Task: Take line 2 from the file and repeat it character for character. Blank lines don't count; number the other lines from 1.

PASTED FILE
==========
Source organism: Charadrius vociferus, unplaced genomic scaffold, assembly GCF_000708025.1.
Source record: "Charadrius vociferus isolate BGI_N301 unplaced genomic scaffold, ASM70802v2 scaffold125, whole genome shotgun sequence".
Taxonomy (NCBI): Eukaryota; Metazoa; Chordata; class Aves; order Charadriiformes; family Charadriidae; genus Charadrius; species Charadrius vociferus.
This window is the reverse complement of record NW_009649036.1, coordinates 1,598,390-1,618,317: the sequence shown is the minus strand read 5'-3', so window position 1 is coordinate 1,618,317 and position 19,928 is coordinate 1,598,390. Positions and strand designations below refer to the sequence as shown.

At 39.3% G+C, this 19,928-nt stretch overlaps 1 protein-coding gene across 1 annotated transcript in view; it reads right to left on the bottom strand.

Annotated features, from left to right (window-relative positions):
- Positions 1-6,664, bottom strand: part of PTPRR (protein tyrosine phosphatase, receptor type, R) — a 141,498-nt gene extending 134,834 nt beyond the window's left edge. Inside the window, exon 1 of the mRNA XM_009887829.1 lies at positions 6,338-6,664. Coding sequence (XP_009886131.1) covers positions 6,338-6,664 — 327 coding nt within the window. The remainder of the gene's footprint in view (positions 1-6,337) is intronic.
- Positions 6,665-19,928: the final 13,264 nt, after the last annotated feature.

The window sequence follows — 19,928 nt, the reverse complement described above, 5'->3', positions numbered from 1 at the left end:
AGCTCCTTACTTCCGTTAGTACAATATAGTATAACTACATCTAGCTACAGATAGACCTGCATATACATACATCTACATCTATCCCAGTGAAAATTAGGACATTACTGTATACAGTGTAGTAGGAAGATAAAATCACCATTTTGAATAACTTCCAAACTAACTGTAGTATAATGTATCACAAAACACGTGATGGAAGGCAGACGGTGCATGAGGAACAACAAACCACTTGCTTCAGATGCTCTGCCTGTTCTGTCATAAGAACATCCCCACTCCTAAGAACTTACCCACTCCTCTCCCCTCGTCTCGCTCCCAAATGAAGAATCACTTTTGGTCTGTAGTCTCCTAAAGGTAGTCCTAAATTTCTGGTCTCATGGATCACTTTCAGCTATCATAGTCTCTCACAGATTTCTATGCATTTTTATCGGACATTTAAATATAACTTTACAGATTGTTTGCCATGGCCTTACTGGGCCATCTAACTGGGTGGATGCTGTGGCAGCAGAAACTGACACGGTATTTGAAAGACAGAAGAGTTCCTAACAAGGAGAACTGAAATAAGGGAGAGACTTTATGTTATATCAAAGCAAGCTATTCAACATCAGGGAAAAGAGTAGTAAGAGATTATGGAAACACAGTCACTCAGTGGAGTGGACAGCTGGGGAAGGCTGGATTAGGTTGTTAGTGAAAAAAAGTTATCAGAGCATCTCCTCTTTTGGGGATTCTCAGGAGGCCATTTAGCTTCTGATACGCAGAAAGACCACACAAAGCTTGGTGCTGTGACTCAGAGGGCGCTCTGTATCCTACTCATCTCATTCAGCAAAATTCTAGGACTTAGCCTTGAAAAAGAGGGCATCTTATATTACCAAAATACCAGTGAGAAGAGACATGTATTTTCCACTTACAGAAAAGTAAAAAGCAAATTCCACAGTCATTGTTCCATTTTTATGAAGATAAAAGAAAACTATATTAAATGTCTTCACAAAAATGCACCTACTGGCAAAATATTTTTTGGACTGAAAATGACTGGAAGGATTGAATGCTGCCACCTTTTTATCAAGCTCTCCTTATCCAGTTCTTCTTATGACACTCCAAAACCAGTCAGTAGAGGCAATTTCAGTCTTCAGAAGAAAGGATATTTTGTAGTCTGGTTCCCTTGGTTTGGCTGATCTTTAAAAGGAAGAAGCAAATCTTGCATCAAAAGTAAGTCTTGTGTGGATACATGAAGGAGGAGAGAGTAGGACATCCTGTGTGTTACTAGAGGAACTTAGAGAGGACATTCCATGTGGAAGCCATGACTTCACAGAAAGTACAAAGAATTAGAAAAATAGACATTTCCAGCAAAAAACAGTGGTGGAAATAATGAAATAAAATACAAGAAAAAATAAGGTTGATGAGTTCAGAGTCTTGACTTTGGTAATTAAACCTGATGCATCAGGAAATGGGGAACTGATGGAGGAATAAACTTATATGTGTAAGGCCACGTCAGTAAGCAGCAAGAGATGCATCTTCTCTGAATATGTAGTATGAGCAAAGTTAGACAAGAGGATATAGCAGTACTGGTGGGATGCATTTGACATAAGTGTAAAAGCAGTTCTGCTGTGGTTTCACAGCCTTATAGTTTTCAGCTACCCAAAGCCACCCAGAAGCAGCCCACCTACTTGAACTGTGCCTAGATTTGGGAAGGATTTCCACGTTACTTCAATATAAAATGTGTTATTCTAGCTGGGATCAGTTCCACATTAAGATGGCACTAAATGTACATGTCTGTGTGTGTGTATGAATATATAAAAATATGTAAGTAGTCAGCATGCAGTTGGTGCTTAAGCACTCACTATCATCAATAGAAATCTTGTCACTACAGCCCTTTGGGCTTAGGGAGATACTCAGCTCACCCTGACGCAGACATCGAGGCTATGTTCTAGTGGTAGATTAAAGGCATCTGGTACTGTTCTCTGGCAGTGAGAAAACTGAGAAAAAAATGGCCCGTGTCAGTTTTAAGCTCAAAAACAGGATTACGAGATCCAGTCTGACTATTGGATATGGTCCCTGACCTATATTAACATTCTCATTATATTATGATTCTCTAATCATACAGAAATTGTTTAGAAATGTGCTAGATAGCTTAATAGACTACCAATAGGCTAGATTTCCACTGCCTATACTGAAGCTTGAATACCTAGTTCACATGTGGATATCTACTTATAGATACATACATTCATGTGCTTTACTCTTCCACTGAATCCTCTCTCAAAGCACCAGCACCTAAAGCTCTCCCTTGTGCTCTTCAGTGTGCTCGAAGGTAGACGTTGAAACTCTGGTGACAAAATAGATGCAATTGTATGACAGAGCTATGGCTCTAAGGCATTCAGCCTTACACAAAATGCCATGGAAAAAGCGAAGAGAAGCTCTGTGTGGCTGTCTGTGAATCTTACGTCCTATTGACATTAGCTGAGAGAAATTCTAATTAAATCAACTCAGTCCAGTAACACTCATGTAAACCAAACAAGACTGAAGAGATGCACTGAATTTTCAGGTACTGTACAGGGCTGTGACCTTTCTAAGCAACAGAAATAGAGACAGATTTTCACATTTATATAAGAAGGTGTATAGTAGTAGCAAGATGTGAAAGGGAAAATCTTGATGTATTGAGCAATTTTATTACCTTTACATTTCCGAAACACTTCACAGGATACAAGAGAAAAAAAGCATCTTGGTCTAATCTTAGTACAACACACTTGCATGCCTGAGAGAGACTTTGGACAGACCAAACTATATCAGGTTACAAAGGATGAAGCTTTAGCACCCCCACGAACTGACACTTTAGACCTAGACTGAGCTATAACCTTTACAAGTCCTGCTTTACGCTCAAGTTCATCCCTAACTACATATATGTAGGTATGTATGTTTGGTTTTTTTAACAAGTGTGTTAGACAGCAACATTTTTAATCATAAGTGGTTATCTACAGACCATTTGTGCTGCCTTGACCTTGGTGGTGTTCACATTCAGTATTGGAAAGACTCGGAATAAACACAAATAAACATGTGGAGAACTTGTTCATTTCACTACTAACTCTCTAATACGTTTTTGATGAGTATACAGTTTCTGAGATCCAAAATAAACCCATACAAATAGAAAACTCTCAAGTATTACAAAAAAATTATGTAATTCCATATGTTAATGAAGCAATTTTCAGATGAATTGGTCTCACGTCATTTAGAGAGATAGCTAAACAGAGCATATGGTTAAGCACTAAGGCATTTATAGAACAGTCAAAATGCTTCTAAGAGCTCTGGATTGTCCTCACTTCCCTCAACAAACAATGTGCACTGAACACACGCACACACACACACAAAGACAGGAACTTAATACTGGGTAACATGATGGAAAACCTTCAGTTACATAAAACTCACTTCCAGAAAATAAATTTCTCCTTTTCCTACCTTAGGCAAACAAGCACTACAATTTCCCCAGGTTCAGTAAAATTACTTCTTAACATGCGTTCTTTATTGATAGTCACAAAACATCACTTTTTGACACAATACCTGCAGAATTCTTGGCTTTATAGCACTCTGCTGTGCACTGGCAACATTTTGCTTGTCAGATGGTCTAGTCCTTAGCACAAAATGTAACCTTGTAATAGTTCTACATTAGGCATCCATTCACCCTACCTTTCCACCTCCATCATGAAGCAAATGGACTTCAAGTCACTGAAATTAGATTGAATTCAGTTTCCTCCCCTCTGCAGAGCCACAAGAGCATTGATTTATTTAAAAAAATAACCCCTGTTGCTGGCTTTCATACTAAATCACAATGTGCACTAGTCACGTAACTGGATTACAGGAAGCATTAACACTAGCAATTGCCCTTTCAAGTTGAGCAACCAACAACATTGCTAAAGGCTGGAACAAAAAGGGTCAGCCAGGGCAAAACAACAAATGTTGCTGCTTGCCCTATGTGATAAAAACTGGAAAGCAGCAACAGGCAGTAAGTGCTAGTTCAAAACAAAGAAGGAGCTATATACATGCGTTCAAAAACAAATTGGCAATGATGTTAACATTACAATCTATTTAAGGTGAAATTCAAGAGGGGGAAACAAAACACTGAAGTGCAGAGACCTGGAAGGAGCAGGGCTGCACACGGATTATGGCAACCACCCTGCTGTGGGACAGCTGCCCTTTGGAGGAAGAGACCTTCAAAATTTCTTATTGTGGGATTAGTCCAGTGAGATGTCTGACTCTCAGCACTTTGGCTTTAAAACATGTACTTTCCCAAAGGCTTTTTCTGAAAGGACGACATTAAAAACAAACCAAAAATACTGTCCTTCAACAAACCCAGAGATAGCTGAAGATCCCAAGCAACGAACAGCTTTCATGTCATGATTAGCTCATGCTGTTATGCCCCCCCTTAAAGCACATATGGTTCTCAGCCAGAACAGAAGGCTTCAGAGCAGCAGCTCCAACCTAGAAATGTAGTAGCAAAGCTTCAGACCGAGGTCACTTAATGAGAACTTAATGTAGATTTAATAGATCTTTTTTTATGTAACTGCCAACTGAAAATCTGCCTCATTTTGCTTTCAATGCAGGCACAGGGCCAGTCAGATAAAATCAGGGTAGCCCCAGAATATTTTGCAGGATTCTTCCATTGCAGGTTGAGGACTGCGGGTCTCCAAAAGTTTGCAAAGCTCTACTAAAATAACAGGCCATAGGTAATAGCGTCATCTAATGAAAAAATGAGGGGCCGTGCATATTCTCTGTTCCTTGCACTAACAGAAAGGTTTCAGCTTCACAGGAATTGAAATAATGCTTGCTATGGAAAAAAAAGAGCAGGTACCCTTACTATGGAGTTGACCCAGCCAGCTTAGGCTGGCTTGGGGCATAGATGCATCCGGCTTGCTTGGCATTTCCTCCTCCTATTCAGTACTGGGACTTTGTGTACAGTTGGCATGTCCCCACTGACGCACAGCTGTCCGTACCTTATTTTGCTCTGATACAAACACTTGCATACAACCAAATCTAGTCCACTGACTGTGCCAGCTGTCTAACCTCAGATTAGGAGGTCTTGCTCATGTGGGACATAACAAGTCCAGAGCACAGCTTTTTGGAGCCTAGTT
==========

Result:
Source record: "Charadrius vociferus isolate BGI_N301 unplaced genomic scaffold, ASM70802v2 scaffold125, whole genome shotgun sequence".